Categories
Reviews

Elizabethtown

Coming from a writer-director as talented as Cameron Crowe, Elizabethtown can only rank as a major disappointment.

With films like Say Anything, Jerry Maguire and Almost Famous, Cameron Crowe carved a niche as a film maker who could blend heart felt emotions with a nice comic touch. His last film, Vanilla Sky (a remake of Spanish thriller Abre Los Ojos, was brave yet flawed departure from his usual style. His latest goes back to the themes of his earlier films but is almost unrecognisable in terms of quality and execution.

Categories
Reviews

The Brothers Grimm

Although it has some interesting touches The Brothers Grimm is not the film it should have been.

Terry Gilliam’s first film in 7 years sounded almost too good to be true. One of the most inventive film makers of his generation making a film about the Brothers Grimm had the potential to be a dazzling visual and storytelling feast. Unfortunatley, it wasn’t to be. Judging from recent interviews with Gilliam it seems that creative differences with the films backers (Miramax, making the film through their Dimension arm) wrecked the project almost before it had started filming.

Things got so bad that production was even shut down for several months – a hiatus during which Gilliam even shot another film – only before compromises were finally reached. Compromised is probably the best way to describe the final result. Gilliam’s ideas are visible but they are too often stifled by a confusing and uneven narrative.

Categories
Reviews

Domino

Tony Scott’s semi-autobiographical take on the life of Lawrence Harvey’s daughter is a strange mix of the entertaining and the uneven.

The real life of Domino Harvey is as surreal as any fiction Hollywood has come up with in recent years. The daughter of actor Laurence Harvey, she was initially raised in Britain and educated at private schools before moving to LA with her mother. There she proceeded to rebel against her privileged upbringing by becoming a bounty hunter and finding criminals who had jumped bail. An already intriguing story took a tragic real life twist when Harvey was found dead earlier this summer, some months after principal photography on the film was finished. The end result is an entertaining – if not entirely successful – action film that showcases Tony Scott’s kinetic shooting styles.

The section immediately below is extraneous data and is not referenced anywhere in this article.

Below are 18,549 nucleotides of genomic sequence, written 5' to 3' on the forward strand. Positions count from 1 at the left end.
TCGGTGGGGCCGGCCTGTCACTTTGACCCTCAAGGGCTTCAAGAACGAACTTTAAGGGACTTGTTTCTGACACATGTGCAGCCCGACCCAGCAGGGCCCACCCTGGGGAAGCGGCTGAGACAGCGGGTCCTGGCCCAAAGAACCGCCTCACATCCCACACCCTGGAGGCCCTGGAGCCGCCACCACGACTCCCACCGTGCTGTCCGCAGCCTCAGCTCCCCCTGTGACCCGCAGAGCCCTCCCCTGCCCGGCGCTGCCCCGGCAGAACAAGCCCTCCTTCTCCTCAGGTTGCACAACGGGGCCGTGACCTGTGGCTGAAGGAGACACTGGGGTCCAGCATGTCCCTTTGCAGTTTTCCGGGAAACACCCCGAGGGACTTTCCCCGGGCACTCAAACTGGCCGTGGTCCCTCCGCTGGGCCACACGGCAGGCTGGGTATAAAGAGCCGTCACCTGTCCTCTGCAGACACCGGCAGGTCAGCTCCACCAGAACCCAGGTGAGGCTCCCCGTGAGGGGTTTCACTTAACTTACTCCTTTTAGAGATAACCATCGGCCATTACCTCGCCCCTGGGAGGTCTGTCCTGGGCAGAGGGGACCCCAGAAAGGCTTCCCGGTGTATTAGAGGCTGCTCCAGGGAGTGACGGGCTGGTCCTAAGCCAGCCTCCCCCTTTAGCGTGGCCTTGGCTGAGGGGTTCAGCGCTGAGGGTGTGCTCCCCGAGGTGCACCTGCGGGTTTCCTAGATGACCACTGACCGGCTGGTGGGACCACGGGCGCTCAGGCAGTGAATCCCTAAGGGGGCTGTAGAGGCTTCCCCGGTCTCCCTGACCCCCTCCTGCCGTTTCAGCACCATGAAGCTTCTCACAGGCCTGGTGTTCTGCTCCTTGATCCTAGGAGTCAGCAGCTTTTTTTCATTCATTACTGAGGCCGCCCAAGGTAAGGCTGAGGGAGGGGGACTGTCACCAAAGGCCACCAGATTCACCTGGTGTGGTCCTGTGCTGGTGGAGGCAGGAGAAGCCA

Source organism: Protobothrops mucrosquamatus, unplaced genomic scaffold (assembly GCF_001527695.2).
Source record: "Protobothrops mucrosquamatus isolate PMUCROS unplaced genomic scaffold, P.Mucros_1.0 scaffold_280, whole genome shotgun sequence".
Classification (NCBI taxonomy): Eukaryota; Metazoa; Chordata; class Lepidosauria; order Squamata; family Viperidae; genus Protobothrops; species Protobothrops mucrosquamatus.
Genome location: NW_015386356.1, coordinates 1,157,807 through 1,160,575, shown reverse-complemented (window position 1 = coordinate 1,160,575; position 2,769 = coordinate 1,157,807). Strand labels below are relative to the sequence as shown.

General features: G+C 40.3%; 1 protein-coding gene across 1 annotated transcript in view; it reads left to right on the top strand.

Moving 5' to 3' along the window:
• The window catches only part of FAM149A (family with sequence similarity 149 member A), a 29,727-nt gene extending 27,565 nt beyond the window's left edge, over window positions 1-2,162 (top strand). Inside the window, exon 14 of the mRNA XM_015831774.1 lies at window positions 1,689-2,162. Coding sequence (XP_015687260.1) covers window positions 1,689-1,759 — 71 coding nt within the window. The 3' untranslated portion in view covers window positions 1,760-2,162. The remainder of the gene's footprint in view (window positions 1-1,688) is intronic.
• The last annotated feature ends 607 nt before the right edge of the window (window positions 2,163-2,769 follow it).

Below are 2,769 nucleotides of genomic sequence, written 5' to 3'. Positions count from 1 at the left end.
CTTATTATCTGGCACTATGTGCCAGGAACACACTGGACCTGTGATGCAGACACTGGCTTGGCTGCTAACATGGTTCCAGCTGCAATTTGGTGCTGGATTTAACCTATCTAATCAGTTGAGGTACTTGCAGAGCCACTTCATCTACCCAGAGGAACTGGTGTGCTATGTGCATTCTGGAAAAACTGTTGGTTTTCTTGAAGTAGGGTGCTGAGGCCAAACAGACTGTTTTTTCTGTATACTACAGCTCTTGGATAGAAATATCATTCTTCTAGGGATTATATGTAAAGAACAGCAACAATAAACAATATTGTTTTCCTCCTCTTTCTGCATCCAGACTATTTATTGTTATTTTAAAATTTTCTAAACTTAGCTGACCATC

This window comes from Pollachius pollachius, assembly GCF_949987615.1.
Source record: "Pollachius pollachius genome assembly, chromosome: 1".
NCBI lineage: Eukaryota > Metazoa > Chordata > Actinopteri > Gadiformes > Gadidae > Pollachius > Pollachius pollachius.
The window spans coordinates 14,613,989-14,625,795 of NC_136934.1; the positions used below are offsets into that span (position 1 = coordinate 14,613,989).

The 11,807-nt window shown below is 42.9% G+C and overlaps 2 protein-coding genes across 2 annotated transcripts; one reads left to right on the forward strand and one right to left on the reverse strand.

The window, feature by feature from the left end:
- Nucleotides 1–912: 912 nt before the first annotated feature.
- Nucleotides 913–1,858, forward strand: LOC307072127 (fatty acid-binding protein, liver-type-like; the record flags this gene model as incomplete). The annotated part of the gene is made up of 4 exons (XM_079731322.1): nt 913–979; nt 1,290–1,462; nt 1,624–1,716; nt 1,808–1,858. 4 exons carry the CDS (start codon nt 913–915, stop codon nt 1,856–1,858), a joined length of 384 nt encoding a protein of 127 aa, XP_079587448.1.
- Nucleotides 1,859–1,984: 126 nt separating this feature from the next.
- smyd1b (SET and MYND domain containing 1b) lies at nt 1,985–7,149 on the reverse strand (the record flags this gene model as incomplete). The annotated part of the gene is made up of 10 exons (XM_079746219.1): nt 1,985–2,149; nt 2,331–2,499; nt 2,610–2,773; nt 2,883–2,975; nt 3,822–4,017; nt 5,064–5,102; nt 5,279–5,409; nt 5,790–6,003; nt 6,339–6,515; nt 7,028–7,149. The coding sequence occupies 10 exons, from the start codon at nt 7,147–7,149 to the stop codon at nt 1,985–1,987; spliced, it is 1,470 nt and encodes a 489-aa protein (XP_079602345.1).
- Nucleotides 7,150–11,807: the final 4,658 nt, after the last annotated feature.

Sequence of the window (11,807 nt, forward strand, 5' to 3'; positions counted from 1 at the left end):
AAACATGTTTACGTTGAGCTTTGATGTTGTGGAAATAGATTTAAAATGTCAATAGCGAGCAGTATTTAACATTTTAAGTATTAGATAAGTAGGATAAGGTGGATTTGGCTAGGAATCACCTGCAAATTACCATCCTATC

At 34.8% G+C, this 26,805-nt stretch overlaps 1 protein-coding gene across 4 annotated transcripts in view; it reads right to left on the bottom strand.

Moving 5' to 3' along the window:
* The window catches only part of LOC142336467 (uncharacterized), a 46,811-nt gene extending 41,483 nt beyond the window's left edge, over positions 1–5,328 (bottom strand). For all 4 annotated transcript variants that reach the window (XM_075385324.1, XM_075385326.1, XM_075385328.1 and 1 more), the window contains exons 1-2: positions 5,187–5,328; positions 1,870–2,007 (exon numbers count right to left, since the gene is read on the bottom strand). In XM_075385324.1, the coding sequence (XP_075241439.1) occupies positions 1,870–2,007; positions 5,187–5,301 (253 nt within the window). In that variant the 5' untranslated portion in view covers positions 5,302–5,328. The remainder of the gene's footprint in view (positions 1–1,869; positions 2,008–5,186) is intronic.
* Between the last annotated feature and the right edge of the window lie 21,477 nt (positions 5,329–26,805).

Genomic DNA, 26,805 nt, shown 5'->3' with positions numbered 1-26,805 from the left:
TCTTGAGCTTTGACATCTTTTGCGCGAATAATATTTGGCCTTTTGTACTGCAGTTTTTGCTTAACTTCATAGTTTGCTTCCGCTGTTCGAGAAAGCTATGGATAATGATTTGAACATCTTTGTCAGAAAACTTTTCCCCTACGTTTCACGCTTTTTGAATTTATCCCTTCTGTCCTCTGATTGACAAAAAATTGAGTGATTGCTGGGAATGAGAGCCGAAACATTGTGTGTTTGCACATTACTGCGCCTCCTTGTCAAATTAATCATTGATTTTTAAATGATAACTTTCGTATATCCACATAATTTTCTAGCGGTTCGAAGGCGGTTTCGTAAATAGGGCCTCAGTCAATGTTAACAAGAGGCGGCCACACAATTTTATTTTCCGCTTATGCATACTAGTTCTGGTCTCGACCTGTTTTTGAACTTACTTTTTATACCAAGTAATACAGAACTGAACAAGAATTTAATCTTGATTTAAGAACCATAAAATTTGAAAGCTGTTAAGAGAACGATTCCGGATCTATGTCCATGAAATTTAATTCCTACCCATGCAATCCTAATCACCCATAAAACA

Categories
Reviews

Lord of War

Despite a few missteps, Andrew Niccol’s latest film is a diverting tale set amidst the arms business.

The bravura opening sequence of Lord of War sets the darkly comic tone of the film. Playing like a twisted variation on Forrest Gump, we see the journey of a bullet (instead of a feather) as it is created in a factory, loaded into several crates, shipped, loaded into rifle and finally shot into a young man’s head with a sickening thud. In telling the story of a Ukrainian immigrant who finds his fortune by becoming a global gun runner, Niccol has created an interesting and intelligent look at the bleak logic of the arms trade. Whilst it never fully lives up to it’s potential, the central premise, of how the world’s ‘peace keepers’ fuel global violence by selling weapons to poorer countries, is an engaging one.

Categories
Reviews

Oliver Twist

Roman Polanski’s new adaptation of the famous Dickens novel is technically accomplished and well acted, but never really lives up to its promise.

Every so often a film comes along in which there is much to admire but ultimately leaves you feeling unsatisfied. Polanski’s new version of Oliver Twist is just such a film. Despite the impressive production design, some solid performances and a gritty evocation of the Victorian era the film left me feeling like young Oliver in wanting more. After their Oscar wins for The Pianist, it seems odd that Polanski and screenwriter Ronald Harwood would choose to make such a conventional adaptation of an already famous work.